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Definition of "virtue" []

  • Moral excellence and righteousness; goodness. (noun)
  • An example or kind of moral excellence: the virtue of patience. (noun)
  • Chastity, especially in a woman. (noun)
  • A particularly efficacious, good, or beneficial quality; advantage: a plan with the virtue of being practical. (noun)
  • Effective force or power: believed in the virtue of prayer. (noun)
  • The quality or practice of moral excellence or righteousness (noun)

American Heritage(R) Dictionary of the English Language, Fifth Edition. Copyright (c) 2011 by Houghton Mifflin Harcourt Publishing Company. Published by Houghton Mifflin Harcourt Publishing Company. All rights reserved.

  • A particular moral excellence (noun)
  • Any of the cardinal virtues (prudence, justice, fortitude, and temperance) or theological virtues (faith, hope, and charity) (noun)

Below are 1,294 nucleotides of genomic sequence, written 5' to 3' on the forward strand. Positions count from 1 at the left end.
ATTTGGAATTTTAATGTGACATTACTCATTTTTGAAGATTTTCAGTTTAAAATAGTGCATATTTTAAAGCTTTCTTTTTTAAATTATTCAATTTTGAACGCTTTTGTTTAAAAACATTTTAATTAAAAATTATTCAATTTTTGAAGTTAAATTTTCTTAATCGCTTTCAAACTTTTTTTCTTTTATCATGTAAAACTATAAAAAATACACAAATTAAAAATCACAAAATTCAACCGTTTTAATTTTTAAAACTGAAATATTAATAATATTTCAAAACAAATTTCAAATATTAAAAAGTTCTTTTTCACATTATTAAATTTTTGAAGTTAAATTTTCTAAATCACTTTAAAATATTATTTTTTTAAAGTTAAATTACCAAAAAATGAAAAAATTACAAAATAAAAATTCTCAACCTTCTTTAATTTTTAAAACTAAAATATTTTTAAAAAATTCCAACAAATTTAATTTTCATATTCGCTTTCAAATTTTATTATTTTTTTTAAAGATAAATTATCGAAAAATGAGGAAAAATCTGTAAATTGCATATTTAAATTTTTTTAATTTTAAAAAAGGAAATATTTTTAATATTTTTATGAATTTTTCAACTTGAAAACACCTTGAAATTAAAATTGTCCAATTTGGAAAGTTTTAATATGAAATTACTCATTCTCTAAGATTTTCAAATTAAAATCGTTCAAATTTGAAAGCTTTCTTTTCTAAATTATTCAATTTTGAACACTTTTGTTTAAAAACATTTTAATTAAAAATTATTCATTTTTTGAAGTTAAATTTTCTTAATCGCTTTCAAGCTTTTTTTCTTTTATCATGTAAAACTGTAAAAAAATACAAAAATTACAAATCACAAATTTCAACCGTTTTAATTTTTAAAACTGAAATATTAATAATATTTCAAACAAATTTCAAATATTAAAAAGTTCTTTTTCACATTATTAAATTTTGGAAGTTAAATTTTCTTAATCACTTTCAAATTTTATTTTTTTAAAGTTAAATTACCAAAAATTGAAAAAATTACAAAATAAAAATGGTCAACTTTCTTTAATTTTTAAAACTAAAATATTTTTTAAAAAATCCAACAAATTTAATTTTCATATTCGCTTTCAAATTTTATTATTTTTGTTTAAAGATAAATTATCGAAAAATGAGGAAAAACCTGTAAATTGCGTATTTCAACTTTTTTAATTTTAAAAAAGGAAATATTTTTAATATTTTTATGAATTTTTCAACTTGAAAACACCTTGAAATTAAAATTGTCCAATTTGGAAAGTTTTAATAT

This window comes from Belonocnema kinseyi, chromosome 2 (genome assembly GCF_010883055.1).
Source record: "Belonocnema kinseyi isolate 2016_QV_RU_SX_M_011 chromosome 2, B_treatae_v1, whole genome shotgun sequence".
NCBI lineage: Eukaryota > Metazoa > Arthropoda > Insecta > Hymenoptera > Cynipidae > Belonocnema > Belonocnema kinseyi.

• Any admirable quality, feature, or trait (noun)
  • Chastity, esp in women (noun)
  • An effective, active, or inherent power or force (noun)

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Use "virtue" in a sentence
  • "But then his trousers were always rolled up at the knee, for the convenience of wading on the slightest notice; and his virtue, supposing it to exist, was undeniably “virtue in rags, ” which, on the authority even of bilious philosophers, who think all well-dressed merit overpaid, is notoriously likely to remain unrecognized (perhaps because it is seen so seldom)."
  • "The habit of virtue creates for him no wants but those which virtue itself suffices to satisfy; it is thus that _virtue is always its own peculiar reward_, that it remunerates itself with all the advantages which it incessantly procures for others."
  • "V. ii.348 (448,5) [The virtue of your eye must break my oath] I believe the author means that the _virtue, _ in which word _goodness_ and _power_ are both comprised, _must dissolve_ the obligation of the oath."